boolean statement


K

K

Why does my boolean statement have an error message next to it in eclipse?

public class boolean1 {

public static void main(String[] args) {
int gumballs;
int kids;
int gumballsPerKid;
boolean eachKidGetsTen;

gumballs = 140;
kids = 15;
gumballsPerKid = gumballs / kids;

System.out.print("True of False? ");
System.out.println("Each kid gets 10 gumballs");
eachKidGetsTen = gumballsPerKid >= 10;
System.out.println("eachKidGetsTen");

}

}
 
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G

glen herrmannsfeldt

K said:
Why does my boolean statement have an error message next to it in eclipse?

It should be a warning, not an error, but you never use the value
of the variable. Eclipse nicely tells you that you might have
forgotten something.

-- glen
public class boolean1 {
public static void main(String[] args) {
int gumballs;
int kids;
int gumballsPerKid;
boolean eachKidGetsTen;

gumballs = 140;
kids = 15;
gumballsPerKid = gumballs / kids;

System.out.print("True of False? ");
System.out.println("Each kid gets 10 gumballs");
eachKidGetsTen = gumballsPerKid >= 10;
System.out.println("eachKidGetsTen");
 
E

Eric Sosman

Why does my boolean statement have an error message next to it in eclipse?

Probably because the variable `eachKidGetsTen' is not used.
It is given a value, but that value is never therafter consulted.

(For future reference: When you have a question about an
"error message," it is a good idea to quote the exact text of
the message. In this instance I imagine there was no text at
all, but still: Some description of the "error message" would
have been a good idea. As it is, I'm just guessing -- And, as
SH taught us, "It is a capital mistake to theorize before you
have all the evidence." But since I theorize ante-factually
only because you force me to, the offense is not mine but yours.
Off with your head!)
public class boolean1 {

public static void main(String[] args) {
int gumballs;
int kids;
int gumballsPerKid;
boolean eachKidGetsTen;

gumballs = 140;
kids = 15;
gumballsPerKid = gumballs / kids;

System.out.print("True of False? ");
System.out.println("Each kid gets 10 gumballs");
eachKidGetsTen = gumballsPerKid >= 10;
System.out.println("eachKidGetsTen");

If you removed the " marks, I bet it would pacify Eclipse.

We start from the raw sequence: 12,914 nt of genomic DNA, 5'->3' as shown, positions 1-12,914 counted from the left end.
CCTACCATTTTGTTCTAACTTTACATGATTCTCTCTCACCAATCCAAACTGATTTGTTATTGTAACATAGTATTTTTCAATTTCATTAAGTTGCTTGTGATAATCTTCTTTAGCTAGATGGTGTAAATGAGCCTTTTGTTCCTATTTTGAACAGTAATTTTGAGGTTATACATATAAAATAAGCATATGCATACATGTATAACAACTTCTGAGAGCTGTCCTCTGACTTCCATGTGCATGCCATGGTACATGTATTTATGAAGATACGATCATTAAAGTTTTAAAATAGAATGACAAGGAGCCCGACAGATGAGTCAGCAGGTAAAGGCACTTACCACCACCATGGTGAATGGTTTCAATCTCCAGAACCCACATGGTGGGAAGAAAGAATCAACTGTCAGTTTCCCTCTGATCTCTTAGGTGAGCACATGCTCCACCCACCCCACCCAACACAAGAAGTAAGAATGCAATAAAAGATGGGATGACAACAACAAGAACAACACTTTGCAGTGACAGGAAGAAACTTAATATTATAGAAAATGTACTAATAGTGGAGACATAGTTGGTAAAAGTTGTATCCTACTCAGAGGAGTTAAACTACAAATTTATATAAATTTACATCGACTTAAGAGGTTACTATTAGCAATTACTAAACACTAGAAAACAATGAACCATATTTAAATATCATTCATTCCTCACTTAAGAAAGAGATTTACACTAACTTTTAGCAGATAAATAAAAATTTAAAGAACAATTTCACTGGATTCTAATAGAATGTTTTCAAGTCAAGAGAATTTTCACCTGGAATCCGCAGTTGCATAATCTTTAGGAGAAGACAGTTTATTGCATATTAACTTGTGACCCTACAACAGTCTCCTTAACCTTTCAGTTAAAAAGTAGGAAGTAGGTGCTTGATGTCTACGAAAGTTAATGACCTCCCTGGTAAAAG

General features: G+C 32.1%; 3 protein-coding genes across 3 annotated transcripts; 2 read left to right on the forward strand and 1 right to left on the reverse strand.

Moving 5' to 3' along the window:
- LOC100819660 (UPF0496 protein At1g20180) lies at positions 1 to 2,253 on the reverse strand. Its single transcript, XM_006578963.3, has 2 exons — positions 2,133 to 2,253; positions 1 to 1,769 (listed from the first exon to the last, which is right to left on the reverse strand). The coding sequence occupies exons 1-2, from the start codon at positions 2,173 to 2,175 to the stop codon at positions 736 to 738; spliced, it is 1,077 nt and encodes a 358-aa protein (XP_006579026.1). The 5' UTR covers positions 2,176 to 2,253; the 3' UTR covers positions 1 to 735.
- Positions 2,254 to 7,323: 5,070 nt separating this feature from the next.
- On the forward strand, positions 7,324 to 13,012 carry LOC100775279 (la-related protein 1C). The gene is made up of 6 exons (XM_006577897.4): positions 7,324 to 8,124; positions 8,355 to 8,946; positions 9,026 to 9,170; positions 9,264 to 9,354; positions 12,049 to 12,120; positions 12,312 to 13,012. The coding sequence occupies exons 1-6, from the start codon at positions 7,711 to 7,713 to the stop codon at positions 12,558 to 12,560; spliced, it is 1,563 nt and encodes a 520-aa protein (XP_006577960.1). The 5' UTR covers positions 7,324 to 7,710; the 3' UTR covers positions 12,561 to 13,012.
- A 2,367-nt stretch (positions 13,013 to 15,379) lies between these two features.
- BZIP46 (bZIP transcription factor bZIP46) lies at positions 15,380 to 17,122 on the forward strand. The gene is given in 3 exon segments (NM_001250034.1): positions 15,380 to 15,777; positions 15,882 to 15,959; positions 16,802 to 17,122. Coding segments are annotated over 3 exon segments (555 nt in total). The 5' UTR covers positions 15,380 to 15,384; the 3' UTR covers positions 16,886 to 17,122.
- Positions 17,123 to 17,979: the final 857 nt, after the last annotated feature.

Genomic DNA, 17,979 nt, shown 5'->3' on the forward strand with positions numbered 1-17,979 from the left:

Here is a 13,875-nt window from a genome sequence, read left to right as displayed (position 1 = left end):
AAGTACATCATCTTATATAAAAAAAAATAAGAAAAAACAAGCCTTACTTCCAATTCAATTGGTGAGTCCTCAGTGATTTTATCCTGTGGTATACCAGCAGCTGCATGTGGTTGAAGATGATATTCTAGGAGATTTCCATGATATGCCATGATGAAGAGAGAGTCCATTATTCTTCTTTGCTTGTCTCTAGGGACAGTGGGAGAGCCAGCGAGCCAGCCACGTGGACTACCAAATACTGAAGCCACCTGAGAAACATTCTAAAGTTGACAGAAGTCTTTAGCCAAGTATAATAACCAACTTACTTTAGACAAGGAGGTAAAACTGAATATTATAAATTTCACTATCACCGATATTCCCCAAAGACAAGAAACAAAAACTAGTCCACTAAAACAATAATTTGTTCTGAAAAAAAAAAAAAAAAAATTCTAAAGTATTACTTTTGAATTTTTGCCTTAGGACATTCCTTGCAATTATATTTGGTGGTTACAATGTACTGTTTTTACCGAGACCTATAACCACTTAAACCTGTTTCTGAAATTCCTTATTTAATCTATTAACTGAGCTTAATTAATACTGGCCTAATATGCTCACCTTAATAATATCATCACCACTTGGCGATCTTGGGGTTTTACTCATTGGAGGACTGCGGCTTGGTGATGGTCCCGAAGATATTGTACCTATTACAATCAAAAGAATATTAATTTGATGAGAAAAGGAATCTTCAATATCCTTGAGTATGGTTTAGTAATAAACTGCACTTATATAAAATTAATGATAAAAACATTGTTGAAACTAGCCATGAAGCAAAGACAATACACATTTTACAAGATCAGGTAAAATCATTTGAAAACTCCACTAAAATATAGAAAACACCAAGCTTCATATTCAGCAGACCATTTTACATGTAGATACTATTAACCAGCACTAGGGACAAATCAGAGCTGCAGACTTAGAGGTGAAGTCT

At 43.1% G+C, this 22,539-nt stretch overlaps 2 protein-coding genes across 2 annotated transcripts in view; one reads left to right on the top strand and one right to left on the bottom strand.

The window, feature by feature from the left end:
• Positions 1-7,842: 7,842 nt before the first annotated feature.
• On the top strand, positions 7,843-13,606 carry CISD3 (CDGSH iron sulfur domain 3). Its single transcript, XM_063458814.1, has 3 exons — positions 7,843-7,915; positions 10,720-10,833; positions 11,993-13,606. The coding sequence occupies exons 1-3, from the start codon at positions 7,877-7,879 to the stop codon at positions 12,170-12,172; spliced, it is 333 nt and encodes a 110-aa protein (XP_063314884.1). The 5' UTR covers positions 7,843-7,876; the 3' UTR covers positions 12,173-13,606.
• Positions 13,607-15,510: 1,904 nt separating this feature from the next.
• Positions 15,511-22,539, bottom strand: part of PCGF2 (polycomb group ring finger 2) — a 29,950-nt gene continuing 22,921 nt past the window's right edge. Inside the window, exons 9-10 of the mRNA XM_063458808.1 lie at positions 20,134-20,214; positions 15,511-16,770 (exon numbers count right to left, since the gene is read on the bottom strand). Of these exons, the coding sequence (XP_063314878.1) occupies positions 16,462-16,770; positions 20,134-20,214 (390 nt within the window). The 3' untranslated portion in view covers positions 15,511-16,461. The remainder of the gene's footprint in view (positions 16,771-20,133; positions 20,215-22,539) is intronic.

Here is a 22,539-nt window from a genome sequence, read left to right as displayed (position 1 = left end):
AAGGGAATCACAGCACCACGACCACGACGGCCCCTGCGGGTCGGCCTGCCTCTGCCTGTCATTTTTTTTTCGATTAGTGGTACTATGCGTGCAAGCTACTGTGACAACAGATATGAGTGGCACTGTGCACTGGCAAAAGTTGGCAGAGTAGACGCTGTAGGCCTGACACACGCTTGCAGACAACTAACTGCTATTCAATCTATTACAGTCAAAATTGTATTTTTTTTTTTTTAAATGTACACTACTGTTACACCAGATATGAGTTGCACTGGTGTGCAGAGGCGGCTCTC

K

K

K said:
Why does my boolean statement have an error message next to it in eclipse?



It should be a warning, not an error, but you never use the value

of the variable. Eclipse nicely tells you that you might have

forgotten something.



-- glen


public class boolean1 {


public static void main(String[] args) {
int gumballs;
int kids;
int gumballsPerKid;
boolean eachKidGetsTen;

gumballs = 140;
kids = 15;
gumballsPerKid = gumballs / kids;

System.out.print("True of False? ");
System.out.println("Each kid gets 10 gumballs");
eachKidGetsTen = gumballsPerKid >= 10;



}

what do you mean? How do you use the value of the variable? how would I fix my code?
 
G

Gene Wirchenko

Probably because the variable `eachKidGetsTen' is not used.
It is given a value, but that value is never therafter consulted.

(Your print statement does not refer to it.)
(For future reference: When you have a question about an
"error message," it is a good idea to quote the exact text of
the message. In this instance I imagine there was no text at
all, but still: Some description of the "error message" would
have been a good idea. As it is, I'm just guessing -- And, as
SH taught us, "It is a capital mistake to theorize before you
have all the evidence." But since I theorize ante-factually
only because you force me to, the offense is not mine but yours.
Off with your head!)

What he said.
public class boolean1 {

public static void main(String[] args) {
int gumballs;
int kids;
int gumballsPerKid;
boolean eachKidGetsTen;

gumballs = 140;
kids = 15;
gumballsPerKid = gumballs / kids;

System.out.print("True of False? ");
System.out.println("Each kid gets 10 gumballs");
eachKidGetsTen = gumballsPerKid >= 10;
System.out.println("eachKidGetsTen");

If you removed the " marks, I bet it would pacify Eclipse.

Specifically,
eachKidGetsTen
and
"eachKidGetsTen"
are two very different things that just happen to resemble each other
textually.

Sincerely,

Gene Wirchenko
 
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A

Andreas Leitgeb

K said:
what do you mean? How do you use the value of the variable?
how would I fix my code?

Since it's only a warning, you can just run the code and see the
output. My guess is, you'll instantly spot the bug, and smile as
the warning will disappear as a consequence of fixing the bug.
 
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L

Lew

Roedy said:
K wrote, quoted or indirectly quoted someone who said :
public class boolean1 {

public static void main(String[] args) {
int gumballs;
int kids;
int gumballsPerKid;
boolean eachKidGetsTen;

Classes should start with a capital letter. See
http://mindprod.com/jgloss/codingconventions.html

The normative document is the one on the Oracle site.
eachKidGetsTen needs to be initialised.

Two things wrong with that advice. First, as written the program does not
require that the variable be initialized. Second, it is initialized in the
program the OP posted:

In the strict sense, it is not initialized but assigned here, but I take the
liberty of assuming you didn't mean it in the strict sense.
 
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